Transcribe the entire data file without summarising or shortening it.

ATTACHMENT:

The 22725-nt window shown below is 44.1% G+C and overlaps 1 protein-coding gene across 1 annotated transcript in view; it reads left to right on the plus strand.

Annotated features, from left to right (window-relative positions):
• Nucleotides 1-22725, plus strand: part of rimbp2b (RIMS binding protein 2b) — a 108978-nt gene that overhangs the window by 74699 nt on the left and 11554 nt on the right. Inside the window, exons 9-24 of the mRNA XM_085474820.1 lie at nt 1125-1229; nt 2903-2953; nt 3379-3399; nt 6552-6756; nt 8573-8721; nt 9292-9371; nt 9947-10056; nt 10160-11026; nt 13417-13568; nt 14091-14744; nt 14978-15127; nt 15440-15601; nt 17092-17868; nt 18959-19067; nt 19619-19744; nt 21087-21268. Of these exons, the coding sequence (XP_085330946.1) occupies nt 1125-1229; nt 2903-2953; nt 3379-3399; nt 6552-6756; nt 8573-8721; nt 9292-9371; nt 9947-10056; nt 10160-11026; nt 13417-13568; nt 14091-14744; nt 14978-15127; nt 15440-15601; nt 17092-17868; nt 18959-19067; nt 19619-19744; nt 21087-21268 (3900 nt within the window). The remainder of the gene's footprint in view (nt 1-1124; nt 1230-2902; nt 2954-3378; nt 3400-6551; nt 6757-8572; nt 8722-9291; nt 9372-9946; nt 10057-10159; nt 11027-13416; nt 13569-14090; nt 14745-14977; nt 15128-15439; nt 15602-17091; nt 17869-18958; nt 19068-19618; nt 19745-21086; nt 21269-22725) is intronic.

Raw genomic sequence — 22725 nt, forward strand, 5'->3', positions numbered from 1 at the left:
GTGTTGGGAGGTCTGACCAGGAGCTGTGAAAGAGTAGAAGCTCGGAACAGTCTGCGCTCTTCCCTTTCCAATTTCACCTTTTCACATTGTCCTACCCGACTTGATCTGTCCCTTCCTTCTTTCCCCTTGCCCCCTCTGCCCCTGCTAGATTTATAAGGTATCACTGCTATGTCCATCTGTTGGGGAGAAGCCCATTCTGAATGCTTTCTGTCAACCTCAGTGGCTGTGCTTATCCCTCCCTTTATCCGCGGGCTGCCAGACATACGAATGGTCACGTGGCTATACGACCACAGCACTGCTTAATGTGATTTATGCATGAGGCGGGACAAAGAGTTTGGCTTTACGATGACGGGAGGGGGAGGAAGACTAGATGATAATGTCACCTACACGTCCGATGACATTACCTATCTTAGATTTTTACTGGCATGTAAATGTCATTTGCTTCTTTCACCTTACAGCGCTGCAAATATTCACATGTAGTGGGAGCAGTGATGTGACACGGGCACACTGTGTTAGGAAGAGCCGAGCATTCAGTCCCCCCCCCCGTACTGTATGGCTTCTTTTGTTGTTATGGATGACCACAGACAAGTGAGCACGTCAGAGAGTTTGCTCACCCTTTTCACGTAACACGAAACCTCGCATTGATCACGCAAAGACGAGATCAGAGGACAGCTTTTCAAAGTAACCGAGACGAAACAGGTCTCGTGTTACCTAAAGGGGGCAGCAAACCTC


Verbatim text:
The 22725-nt window shown below is 44.1% G+C and overlaps 1 protein-coding gene across 1 annotated transcript in view; it reads left to right on the plus strand.

Annotated features, from left to right (window-relative positions):
• Nucleotides 1-22725, plus strand: part of rimbp2b (RIMS binding protein 2b) — a 108978-nt gene that overhangs the window by 74699 nt on the left and 11554 nt on the right. Inside the window, exons 9-24 of the mRNA XM_085474820.1 lie at nt 1125-1229; nt 2903-2953; nt 3379-3399; nt 6552-6756; nt 8573-8721; nt 9292-9371; nt 9947-10056; nt 10160-11026; nt 13417-13568; nt 14091-14744; nt 14978-15127; nt 15440-15601; nt 17092-17868; nt 18959-19067; nt 19619-19744; nt 21087-21268. Of these exons, the coding sequence (XP_085330946.1) occupies nt 1125-1229; nt 2903-2953; nt 3379-3399; nt 6552-6756; nt 8573-8721; nt 9292-9371; nt 9947-10056; nt 10160-11026; nt 13417-13568; nt 14091-14744; nt 14978-15127; nt 15440-15601; nt 17092-17868; nt 18959-19067; nt 19619-19744; nt 21087-21268 (3900 nt within the window). The remainder of the gene's footprint in view (nt 1-1124; nt 1230-2902; nt 2954-3378; nt 3400-6551; nt 6757-8572; nt 8722-9291; nt 9372-9946; nt 10057-10159; nt 11027-13416; nt 13569-14090; nt 14745-14977; nt 15128-15439; nt 15602-17091; nt 17869-18958; nt 19068-19618; nt 19745-21086; nt 21269-22725) is intronic.

Raw genomic sequence — 22725 nt, forward strand, 5'->3', positions numbered from 1 at the left:
GTGTTGGGAGGTCTGACCAGGAGCTGTGAAAGAGTAGAAGCTCGGAACAGTCTGCGCTCTTCCCTTTCCAATTTCACCTTTTCACATTGTCCTACCCGACTTGATCTGTCCCTTCCTTCTTTCCCCTTGCCCCCTCTGCCCCTGCTAGATTTATAAGGTATCACTGCTATGTCCATCTGTTGGGGAGAAGCCCATTCTGAATGCTTTCTGTCAACCTCAGTGGCTGTGCTTATCCCTCCCTTTATCCGCGGGCTGCCAGACATACGAATGGTCACGTGGCTATACGACCACAGCACTGCTTAATGTGATTTATGCATGAGGCGGGACAAAGAGTTTGGCTTTACGATGACGGGAGGGGGAGGAAGACTAGATGATAATGTCACCTACACGTCCGATGACATTACCTATCTTAGATTTTTACTGGCATGTAAATGTCATTTGCTTCTTTCACCTTACAGCGCTGCAAATATTCACATGTAGTGGGAGCAGTGATGTGACACGGGCACACTGTGTTAGGAAGAGCCGAGCATTCAGTCCCCCCCCCCGTACTGTATGGCTTCTTTTGTTGTTATGGATGACCACAGACAAGTGAGCACGTCAGAGAGTTTGCTCACCCTTTTCACGTAACACGAAACCTCGCATTGATCACGCAAAGACGAGATCAGAGGACAGCTTTTCAAAGTAACCGAGACGAAACAGGTCTCGTGTTACCTAAAGGGGGCAGCAAACCTC